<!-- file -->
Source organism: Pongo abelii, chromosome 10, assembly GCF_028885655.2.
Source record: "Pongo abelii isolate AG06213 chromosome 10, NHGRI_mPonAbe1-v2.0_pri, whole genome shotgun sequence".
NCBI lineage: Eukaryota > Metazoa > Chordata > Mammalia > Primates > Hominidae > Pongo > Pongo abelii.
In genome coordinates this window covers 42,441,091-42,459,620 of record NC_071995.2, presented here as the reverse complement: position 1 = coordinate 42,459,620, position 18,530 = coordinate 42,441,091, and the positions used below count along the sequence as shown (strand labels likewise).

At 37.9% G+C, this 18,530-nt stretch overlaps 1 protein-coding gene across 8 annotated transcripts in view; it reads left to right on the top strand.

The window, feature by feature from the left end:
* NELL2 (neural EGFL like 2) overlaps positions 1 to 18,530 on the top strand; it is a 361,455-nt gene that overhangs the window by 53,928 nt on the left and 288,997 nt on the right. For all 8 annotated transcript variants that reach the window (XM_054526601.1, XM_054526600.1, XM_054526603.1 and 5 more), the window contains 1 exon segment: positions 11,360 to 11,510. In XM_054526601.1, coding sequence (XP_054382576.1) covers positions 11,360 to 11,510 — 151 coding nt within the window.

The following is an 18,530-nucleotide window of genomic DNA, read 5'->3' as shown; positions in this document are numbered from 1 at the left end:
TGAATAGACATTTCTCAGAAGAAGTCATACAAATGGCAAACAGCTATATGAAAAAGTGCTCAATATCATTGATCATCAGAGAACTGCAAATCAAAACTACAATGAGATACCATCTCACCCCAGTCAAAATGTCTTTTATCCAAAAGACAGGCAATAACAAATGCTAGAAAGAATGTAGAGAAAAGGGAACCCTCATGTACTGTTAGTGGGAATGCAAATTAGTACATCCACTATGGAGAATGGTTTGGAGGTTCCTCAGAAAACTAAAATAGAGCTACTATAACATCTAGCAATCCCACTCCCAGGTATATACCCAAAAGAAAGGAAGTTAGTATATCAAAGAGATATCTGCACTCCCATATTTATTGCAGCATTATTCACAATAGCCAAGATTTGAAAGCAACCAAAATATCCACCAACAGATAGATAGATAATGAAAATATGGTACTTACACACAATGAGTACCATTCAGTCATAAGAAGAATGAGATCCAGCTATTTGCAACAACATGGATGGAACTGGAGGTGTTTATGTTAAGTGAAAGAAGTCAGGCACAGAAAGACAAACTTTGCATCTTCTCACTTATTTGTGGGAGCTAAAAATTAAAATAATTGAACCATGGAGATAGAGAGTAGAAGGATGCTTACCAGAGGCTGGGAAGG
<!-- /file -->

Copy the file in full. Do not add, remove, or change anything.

Source organism: Pongo abelii, chromosome 10, assembly GCF_028885655.2.
Source record: "Pongo abelii isolate AG06213 chromosome 10, NHGRI_mPonAbe1-v2.0_pri, whole genome shotgun sequence".
NCBI lineage: Eukaryota > Metazoa > Chordata > Mammalia > Primates > Hominidae > Pongo > Pongo abelii.
In genome coordinates this window covers 42,441,091-42,459,620 of record NC_071995.2, presented here as the reverse complement: position 1 = coordinate 42,459,620, position 18,530 = coordinate 42,441,091, and the positions used below count along the sequence as shown (strand labels likewise).

At 37.9% G+C, this 18,530-nt stretch overlaps 1 protein-coding gene across 8 annotated transcripts in view; it reads left to right on the top strand.

The window, feature by feature from the left end:
* NELL2 (neural EGFL like 2) overlaps positions 1 to 18,530 on the top strand; it is a 361,455-nt gene that overhangs the window by 53,928 nt on the left and 288,997 nt on the right. For all 8 annotated transcript variants that reach the window (XM_054526601.1, XM_054526600.1, XM_054526603.1 and 5 more), the window contains 1 exon segment: positions 11,360 to 11,510. In XM_054526601.1, coding sequence (XP_054382576.1) covers positions 11,360 to 11,510 — 151 coding nt within the window.

The following is an 18,530-nucleotide window of genomic DNA, read 5'->3' as shown; positions in this document are numbered from 1 at the left end:
TGAATAGACATTTCTCAGAAGAAGTCATACAAATGGCAAACAGCTATATGAAAAAGTGCTCAATATCATTGATCATCAGAGAACTGCAAATCAAAACTACAATGAGATACCATCTCACCCCAGTCAAAATGTCTTTTATCCAAAAGACAGGCAATAACAAATGCTAGAAAGAATGTAGAGAAAAGGGAACCCTCATGTACTGTTAGTGGGAATGCAAATTAGTACATCCACTATGGAGAATGGTTTGGAGGTTCCTCAGAAAACTAAAATAGAGCTACTATAACATCTAGCAATCCCACTCCCAGGTATATACCCAAAAGAAAGGAAGTTAGTATATCAAAGAGATATCTGCACTCCCATATTTATTGCAGCATTATTCACAATAGCCAAGATTTGAAAGCAACCAAAATATCCACCAACAGATAGATAGATAATGAAAATATGGTACTTACACACAATGAGTACCATTCAGTCATAAGAAGAATGAGATCCAGCTATTTGCAACAACATGGATGGAACTGGAGGTGTTTATGTTAAGTGAAAGAAGTCAGGCACAGAAAGACAAACTTTGCATCTTCTCACTTATTTGTGGGAGCTAAAAATTAAAATAATTGAACCATGGAGATAGAGAGTAGAAGGATGCTTACCAGAGGCTGGGAAGG